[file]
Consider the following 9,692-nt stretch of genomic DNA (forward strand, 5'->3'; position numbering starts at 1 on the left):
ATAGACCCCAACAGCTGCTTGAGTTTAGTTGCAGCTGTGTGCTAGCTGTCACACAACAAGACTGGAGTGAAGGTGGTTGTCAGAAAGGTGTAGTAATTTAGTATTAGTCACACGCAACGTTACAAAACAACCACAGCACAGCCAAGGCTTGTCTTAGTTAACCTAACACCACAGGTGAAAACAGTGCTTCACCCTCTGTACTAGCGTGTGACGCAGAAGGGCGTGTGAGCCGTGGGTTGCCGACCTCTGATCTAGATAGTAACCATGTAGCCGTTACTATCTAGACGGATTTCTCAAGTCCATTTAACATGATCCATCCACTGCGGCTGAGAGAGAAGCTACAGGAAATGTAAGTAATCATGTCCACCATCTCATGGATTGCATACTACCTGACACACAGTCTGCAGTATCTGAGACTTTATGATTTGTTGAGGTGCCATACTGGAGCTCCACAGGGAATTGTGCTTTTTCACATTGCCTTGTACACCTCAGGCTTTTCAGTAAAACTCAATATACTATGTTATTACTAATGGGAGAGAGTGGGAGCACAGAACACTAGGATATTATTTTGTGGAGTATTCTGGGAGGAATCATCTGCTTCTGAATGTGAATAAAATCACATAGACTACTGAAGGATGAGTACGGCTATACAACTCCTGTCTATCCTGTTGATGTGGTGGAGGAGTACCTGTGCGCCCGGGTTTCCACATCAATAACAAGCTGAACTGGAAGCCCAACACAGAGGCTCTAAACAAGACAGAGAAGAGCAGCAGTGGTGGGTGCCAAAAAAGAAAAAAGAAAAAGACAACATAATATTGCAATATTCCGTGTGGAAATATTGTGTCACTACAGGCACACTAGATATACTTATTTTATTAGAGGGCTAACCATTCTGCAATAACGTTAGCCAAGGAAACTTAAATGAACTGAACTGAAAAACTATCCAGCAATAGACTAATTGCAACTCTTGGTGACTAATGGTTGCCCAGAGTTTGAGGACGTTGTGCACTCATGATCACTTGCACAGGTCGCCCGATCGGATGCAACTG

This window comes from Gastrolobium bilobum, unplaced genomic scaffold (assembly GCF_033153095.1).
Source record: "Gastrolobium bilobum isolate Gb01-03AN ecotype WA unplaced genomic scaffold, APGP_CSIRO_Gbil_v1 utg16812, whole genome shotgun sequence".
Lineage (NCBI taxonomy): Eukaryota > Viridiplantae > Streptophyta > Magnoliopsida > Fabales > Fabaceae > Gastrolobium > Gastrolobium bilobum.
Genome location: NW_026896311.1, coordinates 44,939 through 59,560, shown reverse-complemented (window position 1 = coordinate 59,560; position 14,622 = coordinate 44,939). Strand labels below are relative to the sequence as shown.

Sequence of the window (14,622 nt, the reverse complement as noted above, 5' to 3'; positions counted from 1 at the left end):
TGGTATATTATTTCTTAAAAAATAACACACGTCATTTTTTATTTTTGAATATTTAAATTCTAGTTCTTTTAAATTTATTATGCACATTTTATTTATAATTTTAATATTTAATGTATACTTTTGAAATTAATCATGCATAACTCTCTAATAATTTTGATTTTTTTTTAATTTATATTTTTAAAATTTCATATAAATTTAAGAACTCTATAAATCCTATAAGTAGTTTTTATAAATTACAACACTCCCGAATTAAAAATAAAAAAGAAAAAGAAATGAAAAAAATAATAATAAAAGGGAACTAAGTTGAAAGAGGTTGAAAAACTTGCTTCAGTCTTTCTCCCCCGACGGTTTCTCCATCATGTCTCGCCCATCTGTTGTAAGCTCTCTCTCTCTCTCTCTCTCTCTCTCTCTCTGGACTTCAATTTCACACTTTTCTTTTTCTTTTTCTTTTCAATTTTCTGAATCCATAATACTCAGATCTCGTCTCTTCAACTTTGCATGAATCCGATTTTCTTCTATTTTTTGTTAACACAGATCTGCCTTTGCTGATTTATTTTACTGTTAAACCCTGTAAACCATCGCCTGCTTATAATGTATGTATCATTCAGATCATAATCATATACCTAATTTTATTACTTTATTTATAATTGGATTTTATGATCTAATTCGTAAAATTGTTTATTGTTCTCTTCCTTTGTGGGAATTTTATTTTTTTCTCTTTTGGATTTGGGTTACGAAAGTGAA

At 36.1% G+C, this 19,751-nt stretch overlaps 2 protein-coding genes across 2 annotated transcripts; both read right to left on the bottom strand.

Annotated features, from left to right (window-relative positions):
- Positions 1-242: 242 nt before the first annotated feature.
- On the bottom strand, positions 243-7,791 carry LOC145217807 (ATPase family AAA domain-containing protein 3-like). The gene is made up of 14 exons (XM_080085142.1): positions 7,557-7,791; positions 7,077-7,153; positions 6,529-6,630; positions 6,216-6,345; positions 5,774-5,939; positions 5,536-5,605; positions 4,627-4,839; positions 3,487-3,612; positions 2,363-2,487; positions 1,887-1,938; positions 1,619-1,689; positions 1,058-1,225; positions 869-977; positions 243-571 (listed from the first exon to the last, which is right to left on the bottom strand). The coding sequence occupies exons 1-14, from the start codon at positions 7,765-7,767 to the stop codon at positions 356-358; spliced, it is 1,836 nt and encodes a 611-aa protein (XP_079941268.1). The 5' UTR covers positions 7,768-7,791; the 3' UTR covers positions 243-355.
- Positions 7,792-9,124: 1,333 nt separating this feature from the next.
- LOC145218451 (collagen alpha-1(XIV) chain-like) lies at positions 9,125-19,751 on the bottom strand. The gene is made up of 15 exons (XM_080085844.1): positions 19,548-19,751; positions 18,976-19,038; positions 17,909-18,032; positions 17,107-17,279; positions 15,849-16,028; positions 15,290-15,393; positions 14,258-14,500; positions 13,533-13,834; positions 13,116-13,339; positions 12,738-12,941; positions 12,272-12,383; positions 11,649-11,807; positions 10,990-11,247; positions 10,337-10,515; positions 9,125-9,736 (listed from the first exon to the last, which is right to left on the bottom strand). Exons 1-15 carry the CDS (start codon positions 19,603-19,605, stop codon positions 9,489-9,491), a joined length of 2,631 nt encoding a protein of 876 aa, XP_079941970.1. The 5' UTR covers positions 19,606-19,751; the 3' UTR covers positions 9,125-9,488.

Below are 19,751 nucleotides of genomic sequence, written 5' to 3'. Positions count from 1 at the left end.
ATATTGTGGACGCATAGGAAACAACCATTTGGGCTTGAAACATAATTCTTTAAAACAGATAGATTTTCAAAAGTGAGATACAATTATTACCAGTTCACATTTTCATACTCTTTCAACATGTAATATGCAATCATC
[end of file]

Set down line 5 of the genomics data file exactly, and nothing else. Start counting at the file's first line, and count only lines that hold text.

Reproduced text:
Lineage (NCBI taxonomy): Eukaryota > Viridiplantae > Streptophyta > Magnoliopsida > Fabales > Fabaceae > Gastrolobium > Gastrolobium bilobum.